The Open Orthopaedics Journal




ISSN: 1874-3250 ― Volume 13, 2019
RESEARCH ARTICLE

Early Versus Late Removal of Internally Fixated Kirschner’s Wires for Displaced Lateral Condyle Fracture of Humerus in Children



Hari Prasad Sapkota1, Poojan K Rokaya2, *, Mangal Rawal2, Dhan Bahadur Karki2, Deoman Limbu2
1 Department of Orthopedics, Mid-Western Regional Hospital, Surkhet, Nepal
2 Department of Orthopedics, Karnali Academy of Health Sciences, Jumla, Nepal

Abstract

Introduction:

Lateral condyle fracture of the distal humerus is the second most common paediatric elbow fracture. Unstable, rotated and displaced (>2 mm) fractures are managed with open reduction and internal fixation with Kirschner’s wires or screws. Debate persists as for how long the Kirschner’s wires should be placed in situ after internal fixation. We aimed to compare the functional and radiological outcome after early versus late removal of internally fixated Kirschner’s wires for displaced lateral condyle fracture of distal humerus.

Methods:

Children that underwent early (3-4 weeks) or late (5-7 weeks) removal of Kirschner’s wire after open reduction and internal fixation for displaced lateral condyle fracture of humerus were observed for a period of minimum 6 months. Time to radiological union, carrying angle, range of motion was assessed and compared between early and late group. Functional outcome was compared using the Dhillon scoring system.

Results:

We report the outcome of 40 cases (20 cases in each early and late group). Radiological union was achieved in all the cases of both group at 12 weeks follow up. The mean loss of carrying angle was statistically insignificant (p = 0.394) between the early and late group. There was no significant difference between the early and late group in relation to arc of motion at 12 weeks (p=0.724) and 6 months (p=0.638) follow up. Using the Dhillon scoring system, there was 100% excellent Dhillon score in early group, 80% excellent and 20% good Dhillon score in late group. Functional outcome was statistically insignificant between the two groups (p = 0.106)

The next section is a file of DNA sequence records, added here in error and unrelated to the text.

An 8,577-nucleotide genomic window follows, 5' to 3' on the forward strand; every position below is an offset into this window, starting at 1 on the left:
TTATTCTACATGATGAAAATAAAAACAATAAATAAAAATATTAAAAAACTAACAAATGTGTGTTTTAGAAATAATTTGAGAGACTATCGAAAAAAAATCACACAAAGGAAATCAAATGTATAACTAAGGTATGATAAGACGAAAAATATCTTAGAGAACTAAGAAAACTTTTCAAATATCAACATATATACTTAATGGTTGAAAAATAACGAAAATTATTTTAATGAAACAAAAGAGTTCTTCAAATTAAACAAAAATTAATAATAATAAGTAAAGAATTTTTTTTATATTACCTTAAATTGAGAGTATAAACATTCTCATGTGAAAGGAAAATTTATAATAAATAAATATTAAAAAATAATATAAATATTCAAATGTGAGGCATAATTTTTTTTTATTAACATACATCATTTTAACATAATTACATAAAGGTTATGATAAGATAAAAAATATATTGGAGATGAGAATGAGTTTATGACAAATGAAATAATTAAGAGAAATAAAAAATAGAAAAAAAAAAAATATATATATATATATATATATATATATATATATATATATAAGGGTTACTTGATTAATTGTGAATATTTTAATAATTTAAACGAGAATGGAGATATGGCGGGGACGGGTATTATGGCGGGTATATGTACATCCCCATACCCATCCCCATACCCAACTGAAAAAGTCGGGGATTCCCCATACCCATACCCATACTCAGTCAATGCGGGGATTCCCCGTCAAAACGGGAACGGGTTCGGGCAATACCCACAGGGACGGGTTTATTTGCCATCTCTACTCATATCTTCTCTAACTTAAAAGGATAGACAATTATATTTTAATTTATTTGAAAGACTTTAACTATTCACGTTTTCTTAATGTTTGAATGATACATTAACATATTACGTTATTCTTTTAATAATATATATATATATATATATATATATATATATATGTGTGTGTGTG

Conclusion:

Early removal of internally fixated K-wires for displaced lateral condyle fracture of humerus in children showed similar radiological and functional results to late removal.

Keywords: Early, Internal Fixation, Kirschner’s Wire, Lateral Condyle.


Article Information


Identifiers and Pagination:

Year: 2018
Volume: 12
First Page: 229
Last Page: 235
Publisher Id: TOORTHJ-12-229
DOI: 10.2174/1874325001812010229

Article History:

Received Date: 27/3/2018
Revision Received Date: 9/6/2018
Acceptance Date: 9/6/2018
Electronic publication date: 29/6/2018
Collection year: 2018

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© 2018 Sapkota et al.

open-access license: This is an open access article distributed under the terms of the Creative Commons Attribution 4.0 International Public License (CC-BY 4.0), a copy of which is available at: (https://creativecommons.org/licenses/by/4.0/legalcode). This license permits unrestricted use, distribution, and reproduction in any medium, provided the original author and source are credited.